Agent insight: the pros and cons of big firms and independent agencies
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Trusted Agents
Agent insight: the pros and cons of big firms and independent agencies
by Jonathan Rest

Are you more likely to be successful in moves for your players in a big, booming player representation agency or a small, independent company? TransferRoom spoke to agents from both sides on the challenges and opportunities.

It is a big investment. It’s expensive at the beginning to travel to meet the clubs. The clubs don’t respect you much because they think you’re a small agent and don’t have enough players to introduce. When you start proving that you have good players and can start doing big deals, the market changes a lot. But it is a real challenge.
Nick Arcuri
Founder and Commercial Director, Un1que Football

Mergers and acquisitions have been increasing in the player representation space over the last few years, with seven of the 10 largest deals having been done within the last decade.

 

In July 2020 CAA Sports bought the London-headquartered Base Soccer Agency and three months later ICM bought Jonathan Barnett's Stellar Group, in doing so creating ICM Stellar Sports.

 

A year later CAA took another major leap into European football, agreeing a deal to acquire ICM Partners, and towards the end of 2021 two of the largest independent agencies, the UK’s Unique Sports Management and Germany’s International Sports Management, merged to form Unique Sports Group.

 

A number of smaller, independent agencies have emerged along the way, either former footballers who have set up their own successful shops, like Mikkel Beck’s Beckster International and Full Potential, the Swedish outfit run by Markus Rosenberg and Petter Andersson, or those who have left large organisations to start their own businesses, such as Refuel Performance Management’s Sam Winstanley (ex-Beswicks Sports) or Un1que Football’s Nick Arcuri (ex Base).

 

Arcuri (pictured at the TransferRoom Madrid Summit), who now operates one of the biggest agencies in Brazil, told TransferRoom: “It is a big investment. It’s expensive at the beginning to travel to meet the clubs. The clubs don’t respect you much because they think you’re a small agent and don’t have enough players to introduce. When you start proving that you have good players and can start doing big deals, the market changes a lot. But it is a real challenge.”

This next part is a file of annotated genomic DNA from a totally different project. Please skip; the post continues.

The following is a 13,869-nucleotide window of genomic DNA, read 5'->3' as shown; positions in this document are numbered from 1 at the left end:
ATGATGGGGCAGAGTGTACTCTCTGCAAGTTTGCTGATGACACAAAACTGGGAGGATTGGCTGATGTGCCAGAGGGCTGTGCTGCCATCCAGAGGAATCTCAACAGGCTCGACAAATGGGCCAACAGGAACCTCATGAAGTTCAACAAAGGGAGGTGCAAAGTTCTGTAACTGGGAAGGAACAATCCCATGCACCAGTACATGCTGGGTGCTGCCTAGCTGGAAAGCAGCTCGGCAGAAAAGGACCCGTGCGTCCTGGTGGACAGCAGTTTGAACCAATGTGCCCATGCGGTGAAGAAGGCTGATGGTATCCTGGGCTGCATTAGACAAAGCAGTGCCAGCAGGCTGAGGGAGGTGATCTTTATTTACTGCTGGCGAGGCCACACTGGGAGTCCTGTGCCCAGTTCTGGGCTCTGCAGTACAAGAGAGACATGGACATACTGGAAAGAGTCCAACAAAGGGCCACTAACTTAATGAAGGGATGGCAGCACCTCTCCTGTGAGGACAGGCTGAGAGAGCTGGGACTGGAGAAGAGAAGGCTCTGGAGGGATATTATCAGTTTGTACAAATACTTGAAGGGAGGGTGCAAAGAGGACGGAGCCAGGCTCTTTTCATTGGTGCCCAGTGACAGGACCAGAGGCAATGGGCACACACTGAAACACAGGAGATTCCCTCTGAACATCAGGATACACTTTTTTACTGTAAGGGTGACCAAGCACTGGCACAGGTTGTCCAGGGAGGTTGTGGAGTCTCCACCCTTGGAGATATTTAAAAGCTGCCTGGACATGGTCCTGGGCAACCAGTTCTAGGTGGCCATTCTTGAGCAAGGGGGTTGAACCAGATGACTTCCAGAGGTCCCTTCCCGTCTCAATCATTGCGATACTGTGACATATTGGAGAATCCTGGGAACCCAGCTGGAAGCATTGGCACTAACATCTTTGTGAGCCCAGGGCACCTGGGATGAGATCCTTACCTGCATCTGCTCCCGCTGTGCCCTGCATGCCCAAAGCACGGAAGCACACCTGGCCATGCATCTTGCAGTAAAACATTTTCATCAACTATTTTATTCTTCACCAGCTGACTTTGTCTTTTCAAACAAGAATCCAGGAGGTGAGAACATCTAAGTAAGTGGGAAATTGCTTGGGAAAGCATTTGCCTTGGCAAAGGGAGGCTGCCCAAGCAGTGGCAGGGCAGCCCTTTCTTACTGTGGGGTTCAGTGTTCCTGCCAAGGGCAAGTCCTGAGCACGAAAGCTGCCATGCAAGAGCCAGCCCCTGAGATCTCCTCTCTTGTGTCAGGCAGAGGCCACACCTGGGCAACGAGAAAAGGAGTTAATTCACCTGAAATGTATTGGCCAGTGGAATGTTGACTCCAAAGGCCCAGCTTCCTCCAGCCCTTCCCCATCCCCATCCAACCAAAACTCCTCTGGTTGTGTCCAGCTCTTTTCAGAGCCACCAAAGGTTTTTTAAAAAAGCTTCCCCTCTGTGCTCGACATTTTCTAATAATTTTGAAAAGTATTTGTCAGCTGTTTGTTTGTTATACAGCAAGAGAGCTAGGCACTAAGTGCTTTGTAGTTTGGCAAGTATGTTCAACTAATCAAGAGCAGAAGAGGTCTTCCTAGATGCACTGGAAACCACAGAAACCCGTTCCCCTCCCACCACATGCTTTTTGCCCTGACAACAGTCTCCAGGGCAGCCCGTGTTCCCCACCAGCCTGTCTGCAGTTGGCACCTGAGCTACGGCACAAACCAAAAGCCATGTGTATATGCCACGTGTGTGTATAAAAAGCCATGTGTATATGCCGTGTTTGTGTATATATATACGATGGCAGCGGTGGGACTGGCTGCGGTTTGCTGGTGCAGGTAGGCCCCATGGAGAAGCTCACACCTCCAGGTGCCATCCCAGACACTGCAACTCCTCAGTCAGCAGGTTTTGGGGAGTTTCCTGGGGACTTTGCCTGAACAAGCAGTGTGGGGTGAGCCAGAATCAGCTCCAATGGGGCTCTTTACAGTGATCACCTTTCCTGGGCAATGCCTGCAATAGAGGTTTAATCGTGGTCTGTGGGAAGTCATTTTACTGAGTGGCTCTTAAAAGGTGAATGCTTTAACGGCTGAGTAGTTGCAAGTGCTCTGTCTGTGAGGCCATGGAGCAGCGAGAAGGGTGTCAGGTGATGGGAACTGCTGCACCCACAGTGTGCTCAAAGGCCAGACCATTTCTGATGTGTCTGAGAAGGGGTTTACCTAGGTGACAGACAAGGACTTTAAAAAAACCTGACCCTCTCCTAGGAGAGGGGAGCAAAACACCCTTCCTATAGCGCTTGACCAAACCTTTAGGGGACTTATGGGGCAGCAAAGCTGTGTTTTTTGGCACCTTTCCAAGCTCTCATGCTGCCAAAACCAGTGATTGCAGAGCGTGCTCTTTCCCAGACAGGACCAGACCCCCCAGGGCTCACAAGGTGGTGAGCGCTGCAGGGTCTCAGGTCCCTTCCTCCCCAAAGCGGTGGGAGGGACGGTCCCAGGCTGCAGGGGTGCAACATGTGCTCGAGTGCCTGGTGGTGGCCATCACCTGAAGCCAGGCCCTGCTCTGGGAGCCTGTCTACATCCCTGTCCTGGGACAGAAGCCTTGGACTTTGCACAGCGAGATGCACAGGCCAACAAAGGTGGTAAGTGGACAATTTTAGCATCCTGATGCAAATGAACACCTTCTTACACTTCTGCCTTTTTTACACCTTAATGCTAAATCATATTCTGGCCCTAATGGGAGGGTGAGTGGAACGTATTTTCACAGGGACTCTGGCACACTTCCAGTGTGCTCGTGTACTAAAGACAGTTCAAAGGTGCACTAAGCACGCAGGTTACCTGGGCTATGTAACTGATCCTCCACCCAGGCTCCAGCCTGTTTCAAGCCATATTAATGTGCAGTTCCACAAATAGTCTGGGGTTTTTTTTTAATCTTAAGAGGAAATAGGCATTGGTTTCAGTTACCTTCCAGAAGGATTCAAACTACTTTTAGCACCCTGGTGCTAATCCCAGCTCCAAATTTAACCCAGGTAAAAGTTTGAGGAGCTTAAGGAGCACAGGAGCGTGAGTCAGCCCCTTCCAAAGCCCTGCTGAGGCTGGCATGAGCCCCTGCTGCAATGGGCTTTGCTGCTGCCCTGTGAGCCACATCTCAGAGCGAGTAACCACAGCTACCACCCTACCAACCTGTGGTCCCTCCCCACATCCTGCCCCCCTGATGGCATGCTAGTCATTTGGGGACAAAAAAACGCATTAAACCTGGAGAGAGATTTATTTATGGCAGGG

Here, we look at some of the pros and cons of both organisations.

 

Big agency

 

Pros:

  • Huge network: lean on colleagues to open doors to clubs worldwide
  • Pedigree: easier to retain players and attract new ones
  • Greater recognition in the market
  • Get things done: more staff = more resources = more influence
  • Full offering - a network of partners in the fields of legal, taxation etc to offer a one-stop shop for all players’ needs

 

Cons:

  • Time constraints: less face-to-face opportunities with clients 
  • Focus only on players in vogue: those down pecking order may suffer
  • Client and agency’s interests may not be aligned
  • Potential confusion over who represents each player
  • Harder to make a name for yourself in a big organisation

 

Independent

 

Pros:

  • Speed: smaller teams mean faster turnaround times
  • Personal touch: more communication with a player and more involved in his development pathway
  • More authentic: Prove to families you care about the player
  • Focus on specific markets where you see talent opportunities
  • Clear distinction over who you’re representing

 

Cons:

  • Big initial start up costs and outlay on travel and accommodation
  • Smaller contact database, meaning you may have to use intermediaries to open doors and therefore share commissions
  • Takes time (and money) to prove your credibility
  • Career success is linked to a few players
  • Challenge to attract and retain clients from bigger agencies with bigger budgets
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